Hans Olsen King Frederik VII Chair. Image from Mostly Danish Modern.

Hans Olsen King Frederik VII chair. Image from Mostly Danish Modern.

Advertisement for Hans Olsen King Frederik VII Chair. Image from Mostly Danish Modern.

Ad for Olsen’s King Frederik VII chair. Image from Mostly Danish Modern.

Olsen’s TV bench combined a highly practical design with a novel use of materials. It was completely modular: all of the pieces could be separated  and configured in a variety of ways, as shown below. It was also visually striking, with its intricate canework and open, minimalist design.

Hans Olsen TV bench. Images from Sharp Lines Old Times.

The angle of the backrests is also notable. With his knowledge of ergonomics and the human form, Olsen designed the seats in his TV bench to fit the body perfectly, ensuring total comfort. A similar angle is seen in the backrest of his rocking chair, which also featured beautiful canework and an open, airy design. Despite the lightness of its appearance, the rocking chair is remarkably sturdy, owing to its spring seat and solid construction:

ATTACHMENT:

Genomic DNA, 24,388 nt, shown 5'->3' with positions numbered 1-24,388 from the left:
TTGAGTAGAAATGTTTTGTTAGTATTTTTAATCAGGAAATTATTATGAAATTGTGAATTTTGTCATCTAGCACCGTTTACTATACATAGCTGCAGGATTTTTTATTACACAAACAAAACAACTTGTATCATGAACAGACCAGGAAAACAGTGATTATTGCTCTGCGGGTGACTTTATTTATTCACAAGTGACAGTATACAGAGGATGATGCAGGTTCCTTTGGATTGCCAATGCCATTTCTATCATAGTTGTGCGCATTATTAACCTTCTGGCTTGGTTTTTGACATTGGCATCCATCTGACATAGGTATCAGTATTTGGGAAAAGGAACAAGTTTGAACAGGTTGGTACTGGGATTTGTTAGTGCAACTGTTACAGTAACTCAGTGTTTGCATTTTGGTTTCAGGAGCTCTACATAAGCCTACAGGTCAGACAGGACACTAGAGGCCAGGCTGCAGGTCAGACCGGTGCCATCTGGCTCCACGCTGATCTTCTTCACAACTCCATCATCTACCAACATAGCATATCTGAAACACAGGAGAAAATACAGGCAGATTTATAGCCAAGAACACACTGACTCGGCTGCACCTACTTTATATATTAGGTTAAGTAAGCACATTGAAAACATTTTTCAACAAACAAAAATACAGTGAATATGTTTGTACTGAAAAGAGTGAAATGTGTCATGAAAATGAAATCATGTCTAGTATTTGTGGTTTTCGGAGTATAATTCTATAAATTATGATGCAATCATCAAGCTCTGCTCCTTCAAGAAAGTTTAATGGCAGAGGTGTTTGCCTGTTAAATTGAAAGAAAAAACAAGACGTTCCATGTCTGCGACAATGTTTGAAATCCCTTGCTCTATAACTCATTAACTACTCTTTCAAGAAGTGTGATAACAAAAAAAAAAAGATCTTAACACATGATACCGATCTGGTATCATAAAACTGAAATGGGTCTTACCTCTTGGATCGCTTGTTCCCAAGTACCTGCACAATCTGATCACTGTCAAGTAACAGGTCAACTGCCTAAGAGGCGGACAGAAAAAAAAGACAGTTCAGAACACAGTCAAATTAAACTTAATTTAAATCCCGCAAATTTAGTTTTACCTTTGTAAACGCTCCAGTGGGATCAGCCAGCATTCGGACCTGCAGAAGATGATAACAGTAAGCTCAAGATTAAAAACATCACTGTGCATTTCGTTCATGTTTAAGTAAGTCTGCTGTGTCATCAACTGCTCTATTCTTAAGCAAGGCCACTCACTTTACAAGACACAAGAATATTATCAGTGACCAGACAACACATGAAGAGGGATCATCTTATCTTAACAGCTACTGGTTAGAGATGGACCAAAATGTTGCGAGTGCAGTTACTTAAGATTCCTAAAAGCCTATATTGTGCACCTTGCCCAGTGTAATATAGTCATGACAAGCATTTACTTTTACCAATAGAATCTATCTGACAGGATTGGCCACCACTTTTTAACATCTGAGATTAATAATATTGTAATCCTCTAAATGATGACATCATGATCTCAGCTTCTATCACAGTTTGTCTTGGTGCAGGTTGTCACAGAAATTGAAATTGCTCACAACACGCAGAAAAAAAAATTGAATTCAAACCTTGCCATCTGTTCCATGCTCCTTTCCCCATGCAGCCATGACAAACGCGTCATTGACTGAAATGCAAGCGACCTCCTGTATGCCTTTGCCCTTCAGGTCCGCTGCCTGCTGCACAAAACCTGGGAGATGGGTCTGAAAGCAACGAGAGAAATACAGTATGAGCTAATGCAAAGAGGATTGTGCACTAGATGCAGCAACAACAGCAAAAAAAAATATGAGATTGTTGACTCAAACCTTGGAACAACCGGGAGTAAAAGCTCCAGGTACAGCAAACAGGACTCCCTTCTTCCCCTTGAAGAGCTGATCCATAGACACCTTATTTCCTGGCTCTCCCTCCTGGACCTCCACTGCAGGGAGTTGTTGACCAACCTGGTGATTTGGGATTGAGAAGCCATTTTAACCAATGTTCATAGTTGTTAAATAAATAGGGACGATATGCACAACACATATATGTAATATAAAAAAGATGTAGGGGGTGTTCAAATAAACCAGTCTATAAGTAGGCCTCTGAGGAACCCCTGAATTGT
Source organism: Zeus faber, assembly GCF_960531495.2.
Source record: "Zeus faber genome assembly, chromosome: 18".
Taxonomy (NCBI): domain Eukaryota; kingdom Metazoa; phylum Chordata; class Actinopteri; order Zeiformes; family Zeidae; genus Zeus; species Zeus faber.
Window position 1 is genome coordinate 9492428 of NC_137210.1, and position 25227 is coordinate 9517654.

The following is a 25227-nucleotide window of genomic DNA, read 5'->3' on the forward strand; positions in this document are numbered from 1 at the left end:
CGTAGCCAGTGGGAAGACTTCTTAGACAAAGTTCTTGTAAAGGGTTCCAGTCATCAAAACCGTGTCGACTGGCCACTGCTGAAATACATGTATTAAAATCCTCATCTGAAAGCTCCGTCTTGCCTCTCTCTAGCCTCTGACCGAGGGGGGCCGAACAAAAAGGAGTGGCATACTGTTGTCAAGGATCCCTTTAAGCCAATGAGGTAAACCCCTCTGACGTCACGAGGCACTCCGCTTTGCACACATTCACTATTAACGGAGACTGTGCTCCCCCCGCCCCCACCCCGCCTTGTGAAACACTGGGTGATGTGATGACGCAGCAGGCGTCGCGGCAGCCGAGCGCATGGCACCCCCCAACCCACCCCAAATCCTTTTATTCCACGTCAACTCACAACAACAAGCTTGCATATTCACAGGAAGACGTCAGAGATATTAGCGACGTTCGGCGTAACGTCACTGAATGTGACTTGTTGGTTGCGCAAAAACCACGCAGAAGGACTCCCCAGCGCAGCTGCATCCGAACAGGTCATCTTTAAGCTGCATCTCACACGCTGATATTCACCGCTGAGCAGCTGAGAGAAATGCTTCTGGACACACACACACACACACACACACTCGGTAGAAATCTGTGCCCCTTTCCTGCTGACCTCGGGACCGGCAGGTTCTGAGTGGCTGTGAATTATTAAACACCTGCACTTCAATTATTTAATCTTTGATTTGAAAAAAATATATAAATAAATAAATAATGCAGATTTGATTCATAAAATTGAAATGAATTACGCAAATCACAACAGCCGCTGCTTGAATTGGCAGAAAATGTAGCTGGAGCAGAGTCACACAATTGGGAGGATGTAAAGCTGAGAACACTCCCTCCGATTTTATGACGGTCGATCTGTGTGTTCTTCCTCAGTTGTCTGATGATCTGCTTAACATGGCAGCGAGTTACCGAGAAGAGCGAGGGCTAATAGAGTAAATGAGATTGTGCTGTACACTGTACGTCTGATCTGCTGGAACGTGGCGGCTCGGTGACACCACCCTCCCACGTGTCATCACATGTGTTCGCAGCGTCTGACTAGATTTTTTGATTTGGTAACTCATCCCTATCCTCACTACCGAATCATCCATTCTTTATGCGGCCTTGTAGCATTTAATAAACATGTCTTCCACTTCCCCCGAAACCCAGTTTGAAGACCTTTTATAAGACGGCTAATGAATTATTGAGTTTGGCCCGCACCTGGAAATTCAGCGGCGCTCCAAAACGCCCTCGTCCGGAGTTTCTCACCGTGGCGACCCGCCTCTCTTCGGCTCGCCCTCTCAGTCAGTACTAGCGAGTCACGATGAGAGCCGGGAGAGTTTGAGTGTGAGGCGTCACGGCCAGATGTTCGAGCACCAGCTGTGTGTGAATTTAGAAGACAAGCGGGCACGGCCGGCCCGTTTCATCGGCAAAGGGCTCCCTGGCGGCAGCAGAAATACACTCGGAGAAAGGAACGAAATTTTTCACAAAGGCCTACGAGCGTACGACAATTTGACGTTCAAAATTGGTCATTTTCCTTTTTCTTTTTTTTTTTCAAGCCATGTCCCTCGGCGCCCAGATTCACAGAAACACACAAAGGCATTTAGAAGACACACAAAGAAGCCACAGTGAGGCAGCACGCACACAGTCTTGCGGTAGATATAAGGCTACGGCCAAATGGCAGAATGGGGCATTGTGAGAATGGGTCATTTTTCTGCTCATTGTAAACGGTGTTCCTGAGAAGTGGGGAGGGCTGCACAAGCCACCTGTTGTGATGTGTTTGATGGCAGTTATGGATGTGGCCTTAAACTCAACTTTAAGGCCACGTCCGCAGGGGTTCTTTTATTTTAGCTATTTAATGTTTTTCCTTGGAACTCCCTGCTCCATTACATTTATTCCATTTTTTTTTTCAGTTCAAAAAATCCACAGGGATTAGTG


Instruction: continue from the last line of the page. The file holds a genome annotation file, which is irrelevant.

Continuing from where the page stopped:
Hans Olsen rocking chair. From VHB’s collection.

Olsen applied the same ergonomic principles to his more conventional upholstered furniture. In these pieces, the angle of the backrest and depth of the seat combine to envelop the body perfectly:

Hans Olsen lounge chairs. From VHB’s collection.

Hans Olsen 4-seater sofa. From VHB’s collection.

Ergonomics also factored into another of Olsen’s famous chairs. In his highly collectible Safari chair, he crafted a backrest and seat from a single piece of leather. This “sling” style of seat curves around the body for incredible comfort. He added leather armrests to complete the look:

Hans Olsen Safari chair with new leather. Image from VHB’s collection.

Hans Olsen passed away in 1992. With the permission of Olsen’s family, European furniture manufacturer Warm Nordic has pledged to “uphold [his] design legacy” with reissues of his more famous pieces, including the Fried Egg, “Gesture” chair (Model 107), and the “Orange” chair (Model 134). (Warm Nordic) These reproductions are a testament to the scarcity of the originals and increasing demand for Olsen’s unique and intriguing designs.